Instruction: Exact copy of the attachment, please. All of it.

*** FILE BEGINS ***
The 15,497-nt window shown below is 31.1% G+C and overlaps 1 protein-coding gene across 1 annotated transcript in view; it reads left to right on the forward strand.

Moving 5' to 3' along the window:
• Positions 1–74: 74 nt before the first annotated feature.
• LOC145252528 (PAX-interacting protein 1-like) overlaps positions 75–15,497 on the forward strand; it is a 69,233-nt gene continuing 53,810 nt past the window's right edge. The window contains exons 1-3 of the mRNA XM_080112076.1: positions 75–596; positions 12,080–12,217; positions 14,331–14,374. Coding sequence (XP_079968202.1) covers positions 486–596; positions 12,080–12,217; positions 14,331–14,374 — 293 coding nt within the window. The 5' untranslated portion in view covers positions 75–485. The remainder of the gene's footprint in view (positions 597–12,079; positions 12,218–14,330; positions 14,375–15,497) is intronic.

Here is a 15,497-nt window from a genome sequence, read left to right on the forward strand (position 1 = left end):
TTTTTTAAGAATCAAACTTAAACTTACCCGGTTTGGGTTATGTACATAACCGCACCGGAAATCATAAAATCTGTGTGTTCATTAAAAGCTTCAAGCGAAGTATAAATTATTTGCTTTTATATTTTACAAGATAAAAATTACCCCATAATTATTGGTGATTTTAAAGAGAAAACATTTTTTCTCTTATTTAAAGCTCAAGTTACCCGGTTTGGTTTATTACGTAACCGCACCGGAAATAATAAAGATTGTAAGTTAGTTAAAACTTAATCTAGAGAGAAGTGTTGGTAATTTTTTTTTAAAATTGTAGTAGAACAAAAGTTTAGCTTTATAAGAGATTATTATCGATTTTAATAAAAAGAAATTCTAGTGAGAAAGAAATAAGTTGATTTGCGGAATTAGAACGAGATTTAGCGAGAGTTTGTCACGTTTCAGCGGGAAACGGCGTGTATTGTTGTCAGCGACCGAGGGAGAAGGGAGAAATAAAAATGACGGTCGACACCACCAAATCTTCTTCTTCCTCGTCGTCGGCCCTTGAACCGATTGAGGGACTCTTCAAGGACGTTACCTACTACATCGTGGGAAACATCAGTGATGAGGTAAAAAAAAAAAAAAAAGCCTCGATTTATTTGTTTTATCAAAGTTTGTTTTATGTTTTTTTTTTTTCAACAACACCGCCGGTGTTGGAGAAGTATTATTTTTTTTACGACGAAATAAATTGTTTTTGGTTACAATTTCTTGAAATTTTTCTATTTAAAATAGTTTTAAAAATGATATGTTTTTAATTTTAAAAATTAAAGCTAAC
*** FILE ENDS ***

The 15,497-nt window shown below is 31.1% G+C and overlaps 1 protein-coding gene across 1 annotated transcript in view; it reads left to right on the forward strand.

Moving 5' to 3' along the window:
• Positions 1–74: 74 nt before the first annotated feature.
• LOC145252528 (PAX-interacting protein 1-like) overlaps positions 75–15,497 on the forward strand; it is a 69,233-nt gene continuing 53,810 nt past the window's right edge. The window contains exons 1-3 of the mRNA XM_080112076.1: positions 75–596; positions 12,080–12,217; positions 14,331–14,374. Coding sequence (XP_079968202.1) covers positions 486–596; positions 12,080–12,217; positions 14,331–14,374 — 293 coding nt within the window. The 5' untranslated portion in view covers positions 75–485. The remainder of the gene's footprint in view (positions 597–12,079; positions 12,218–14,330; positions 14,375–15,497) is intronic.

Here is a 15,497-nt window from a genome sequence, read left to right on the forward strand (position 1 = left end):
TTTTTTAAGAATCAAACTTAAACTTACCCGGTTTGGGTTATGTACATAACCGCACCGGAAATCATAAAATCTGTGTGTTCATTAAAAGCTTCAAGCGAAGTATAAATTATTTGCTTTTATATTTTACAAGATAAAAATTACCCCATAATTATTGGTGATTTTAAAGAGAAAACATTTTTTCTCTTATTTAAAGCTCAAGTTACCCGGTTTGGTTTATTACGTAACCGCACCGGAAATAATAAAGATTGTAAGTTAGTTAAAACTTAATCTAGAGAGAAGTGTTGGTAATTTTTTTTTAAAATTGTAGTAGAACAAAAGTTTAGCTTTATAAGAGATTATTATCGATTTTAATAAAAAGAAATTCTAGTGAGAAAGAAATAAGTTGATTTGCGGAATTAGAACGAGATTTAGCGAGAGTTTGTCACGTTTCAGCGGGAAACGGCGTGTATTGTTGTCAGCGACCGAGGGAGAAGGGAGAAATAAAAATGACGGTCGACACCACCAAATCTTCTTCTTCCTCGTCGTCGGCCCTTGAACCGATTGAGGGACTCTTCAAGGACGTTACCTACTACATCGTGGGAAACATCAGTGATGAGGTAAAAAAAAAAAAAAAAGCCTCGATTTATTTGTTTTATCAAAGTTTGTTTTATGTTTTTTTTTTTTCAACAACACCGCCGGTGTTGGAGAAGTATTATTTTTTTTACGACGAAATAAATTGTTTTTGGTTACAATTTCTTGAAATTTTTCTATTTAAAATAGTTTTAAAAATGATATGTTTTTAATTTTAAAAATTAAAGCTAAC